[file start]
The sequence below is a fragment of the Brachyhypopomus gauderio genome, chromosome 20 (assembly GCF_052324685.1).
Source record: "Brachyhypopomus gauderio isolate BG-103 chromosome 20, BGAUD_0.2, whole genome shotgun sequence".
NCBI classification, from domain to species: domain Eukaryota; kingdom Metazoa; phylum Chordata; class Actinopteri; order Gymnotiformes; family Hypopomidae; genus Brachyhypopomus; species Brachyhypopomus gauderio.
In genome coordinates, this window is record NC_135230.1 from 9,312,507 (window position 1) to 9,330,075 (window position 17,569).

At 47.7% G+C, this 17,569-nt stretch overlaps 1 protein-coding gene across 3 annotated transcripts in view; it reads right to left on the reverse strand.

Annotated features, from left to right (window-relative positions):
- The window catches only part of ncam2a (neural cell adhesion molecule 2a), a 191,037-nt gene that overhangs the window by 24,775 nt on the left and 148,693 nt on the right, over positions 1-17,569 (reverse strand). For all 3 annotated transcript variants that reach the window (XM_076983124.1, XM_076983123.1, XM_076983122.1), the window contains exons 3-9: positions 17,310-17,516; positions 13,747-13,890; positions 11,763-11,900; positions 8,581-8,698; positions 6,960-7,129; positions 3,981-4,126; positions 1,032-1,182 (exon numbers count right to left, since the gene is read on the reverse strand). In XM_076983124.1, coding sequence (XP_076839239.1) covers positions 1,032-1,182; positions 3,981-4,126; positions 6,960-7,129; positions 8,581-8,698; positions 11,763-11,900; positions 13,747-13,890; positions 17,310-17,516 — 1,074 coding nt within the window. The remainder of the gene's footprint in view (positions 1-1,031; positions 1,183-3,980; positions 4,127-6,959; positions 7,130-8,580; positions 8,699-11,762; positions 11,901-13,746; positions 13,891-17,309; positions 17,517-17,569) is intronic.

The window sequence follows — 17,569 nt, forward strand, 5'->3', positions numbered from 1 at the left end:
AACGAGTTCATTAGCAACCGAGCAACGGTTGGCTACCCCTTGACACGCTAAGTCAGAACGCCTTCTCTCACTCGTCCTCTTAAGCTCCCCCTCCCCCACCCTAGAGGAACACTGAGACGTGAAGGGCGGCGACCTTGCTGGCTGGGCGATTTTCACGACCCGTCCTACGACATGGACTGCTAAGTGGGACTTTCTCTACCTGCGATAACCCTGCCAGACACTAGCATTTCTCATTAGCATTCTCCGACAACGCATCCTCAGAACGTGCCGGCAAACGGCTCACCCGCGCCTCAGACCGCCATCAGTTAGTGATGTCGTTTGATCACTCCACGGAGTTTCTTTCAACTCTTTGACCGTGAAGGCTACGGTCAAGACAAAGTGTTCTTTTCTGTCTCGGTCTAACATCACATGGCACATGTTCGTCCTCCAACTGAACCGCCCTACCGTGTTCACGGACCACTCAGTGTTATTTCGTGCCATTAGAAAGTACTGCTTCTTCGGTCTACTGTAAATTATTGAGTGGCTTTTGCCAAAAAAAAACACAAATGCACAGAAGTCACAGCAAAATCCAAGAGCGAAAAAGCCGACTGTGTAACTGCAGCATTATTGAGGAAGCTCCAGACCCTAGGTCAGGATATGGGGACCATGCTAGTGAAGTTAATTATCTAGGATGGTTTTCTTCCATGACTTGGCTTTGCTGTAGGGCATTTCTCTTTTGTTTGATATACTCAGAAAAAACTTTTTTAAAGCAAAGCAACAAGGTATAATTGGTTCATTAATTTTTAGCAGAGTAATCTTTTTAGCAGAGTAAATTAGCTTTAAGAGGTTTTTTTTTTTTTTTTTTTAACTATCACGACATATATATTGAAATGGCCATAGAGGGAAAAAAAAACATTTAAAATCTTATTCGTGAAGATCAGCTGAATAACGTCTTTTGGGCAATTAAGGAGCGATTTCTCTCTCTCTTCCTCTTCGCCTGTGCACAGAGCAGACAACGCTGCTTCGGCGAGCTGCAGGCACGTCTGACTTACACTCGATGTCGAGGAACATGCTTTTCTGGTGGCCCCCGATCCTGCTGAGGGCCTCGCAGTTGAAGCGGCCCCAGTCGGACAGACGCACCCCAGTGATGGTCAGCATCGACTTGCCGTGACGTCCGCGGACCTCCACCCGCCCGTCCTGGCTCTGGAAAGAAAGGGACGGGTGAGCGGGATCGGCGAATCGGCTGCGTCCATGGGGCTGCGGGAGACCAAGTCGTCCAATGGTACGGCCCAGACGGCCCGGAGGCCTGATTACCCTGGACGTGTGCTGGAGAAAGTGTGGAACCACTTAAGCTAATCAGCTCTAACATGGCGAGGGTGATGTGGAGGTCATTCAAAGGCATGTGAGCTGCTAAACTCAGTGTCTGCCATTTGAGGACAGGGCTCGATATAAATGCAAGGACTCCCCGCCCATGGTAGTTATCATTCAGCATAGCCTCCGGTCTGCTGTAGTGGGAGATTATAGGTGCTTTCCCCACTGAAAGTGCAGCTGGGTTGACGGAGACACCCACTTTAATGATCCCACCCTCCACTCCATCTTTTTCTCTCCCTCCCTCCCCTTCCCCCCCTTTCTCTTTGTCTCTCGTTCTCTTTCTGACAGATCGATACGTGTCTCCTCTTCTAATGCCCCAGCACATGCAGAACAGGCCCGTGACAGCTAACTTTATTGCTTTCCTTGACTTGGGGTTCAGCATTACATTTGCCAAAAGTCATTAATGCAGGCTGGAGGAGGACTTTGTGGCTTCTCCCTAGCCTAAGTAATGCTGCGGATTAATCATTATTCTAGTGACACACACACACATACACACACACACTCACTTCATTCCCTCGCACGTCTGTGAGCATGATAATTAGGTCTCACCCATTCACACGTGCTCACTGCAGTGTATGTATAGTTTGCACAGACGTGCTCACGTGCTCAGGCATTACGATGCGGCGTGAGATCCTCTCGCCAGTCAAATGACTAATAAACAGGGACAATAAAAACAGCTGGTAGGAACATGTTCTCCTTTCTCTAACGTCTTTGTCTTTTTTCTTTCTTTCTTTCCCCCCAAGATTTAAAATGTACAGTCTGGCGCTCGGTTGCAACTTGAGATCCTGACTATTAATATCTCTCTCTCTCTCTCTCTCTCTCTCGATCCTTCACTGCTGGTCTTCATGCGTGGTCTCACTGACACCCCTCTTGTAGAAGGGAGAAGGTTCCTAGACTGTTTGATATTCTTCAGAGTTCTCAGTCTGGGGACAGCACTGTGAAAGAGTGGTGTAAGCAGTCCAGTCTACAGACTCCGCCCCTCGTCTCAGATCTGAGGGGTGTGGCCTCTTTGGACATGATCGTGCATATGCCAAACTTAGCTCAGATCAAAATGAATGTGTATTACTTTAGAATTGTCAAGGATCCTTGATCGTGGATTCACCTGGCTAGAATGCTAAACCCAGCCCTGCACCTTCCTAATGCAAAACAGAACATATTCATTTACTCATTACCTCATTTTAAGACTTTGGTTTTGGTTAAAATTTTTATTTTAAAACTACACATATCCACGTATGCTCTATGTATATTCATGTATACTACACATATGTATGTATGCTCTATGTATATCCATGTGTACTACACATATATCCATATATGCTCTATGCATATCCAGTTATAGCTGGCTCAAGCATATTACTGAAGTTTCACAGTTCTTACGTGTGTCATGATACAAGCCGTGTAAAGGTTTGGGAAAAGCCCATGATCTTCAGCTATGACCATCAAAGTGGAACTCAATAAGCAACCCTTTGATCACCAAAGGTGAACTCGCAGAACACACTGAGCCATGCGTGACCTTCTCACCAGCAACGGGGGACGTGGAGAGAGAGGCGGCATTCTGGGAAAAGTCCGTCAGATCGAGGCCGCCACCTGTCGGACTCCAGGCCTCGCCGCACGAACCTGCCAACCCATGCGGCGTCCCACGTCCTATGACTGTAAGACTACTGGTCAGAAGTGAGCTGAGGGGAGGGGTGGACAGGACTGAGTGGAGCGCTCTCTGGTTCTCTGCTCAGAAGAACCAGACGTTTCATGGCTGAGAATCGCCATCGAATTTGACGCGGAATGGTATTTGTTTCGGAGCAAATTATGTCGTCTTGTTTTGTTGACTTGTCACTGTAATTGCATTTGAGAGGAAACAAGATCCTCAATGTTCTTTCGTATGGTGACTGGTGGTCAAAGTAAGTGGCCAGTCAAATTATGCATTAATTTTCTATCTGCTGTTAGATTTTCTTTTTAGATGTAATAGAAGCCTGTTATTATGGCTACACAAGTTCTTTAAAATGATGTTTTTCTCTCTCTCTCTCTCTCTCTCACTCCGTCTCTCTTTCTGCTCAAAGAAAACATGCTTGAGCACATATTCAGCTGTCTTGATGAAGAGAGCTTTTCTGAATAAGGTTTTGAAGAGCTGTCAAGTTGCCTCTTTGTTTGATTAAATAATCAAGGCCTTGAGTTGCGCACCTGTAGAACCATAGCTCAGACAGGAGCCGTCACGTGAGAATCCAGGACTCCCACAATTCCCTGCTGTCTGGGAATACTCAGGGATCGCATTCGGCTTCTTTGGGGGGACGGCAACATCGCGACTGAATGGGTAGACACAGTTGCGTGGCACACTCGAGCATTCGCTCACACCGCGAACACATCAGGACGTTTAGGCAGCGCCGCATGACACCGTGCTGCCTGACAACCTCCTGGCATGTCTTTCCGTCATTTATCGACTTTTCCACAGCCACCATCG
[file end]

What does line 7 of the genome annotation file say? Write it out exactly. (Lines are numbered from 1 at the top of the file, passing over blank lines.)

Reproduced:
- The window catches only part of ncam2a (neural cell adhesion molecule 2a), a 191,037-nt gene that overhangs the window by 24,775 nt on the left and 148,693 nt on the right, over positions 1-17,569 (reverse strand). For all 3 annotated transcript variants that reach the window (XM_076983124.1, XM_076983123.1, XM_076983122.1), the window contains exons 3-9: positions 17,310-17,516; positions 13,747-13,890; positions 11,763-11,900; positions 8,581-8,698; positions 6,960-7,129; positions 3,981-4,126; positions 1,032-1,182 (exon numbers count right to left, since the gene is read on the reverse strand). In XM_076983124.1, coding sequence (XP_076839239.1) covers positions 1,032-1,182; positions 3,981-4,126; positions 6,960-7,129; positions 8,581-8,698; positions 11,763-11,900; positions 13,747-13,890; positions 17,310-17,516 — 1,074 coding nt within the window. The remainder of the gene's footprint in view (positions 1-1,031; positions 1,183-3,980; positions 4,127-6,959; positions 7,130-8,580; positions 8,699-11,762; positions 11,901-13,746; positions 13,891-17,309; positions 17,517-17,569) is intronic.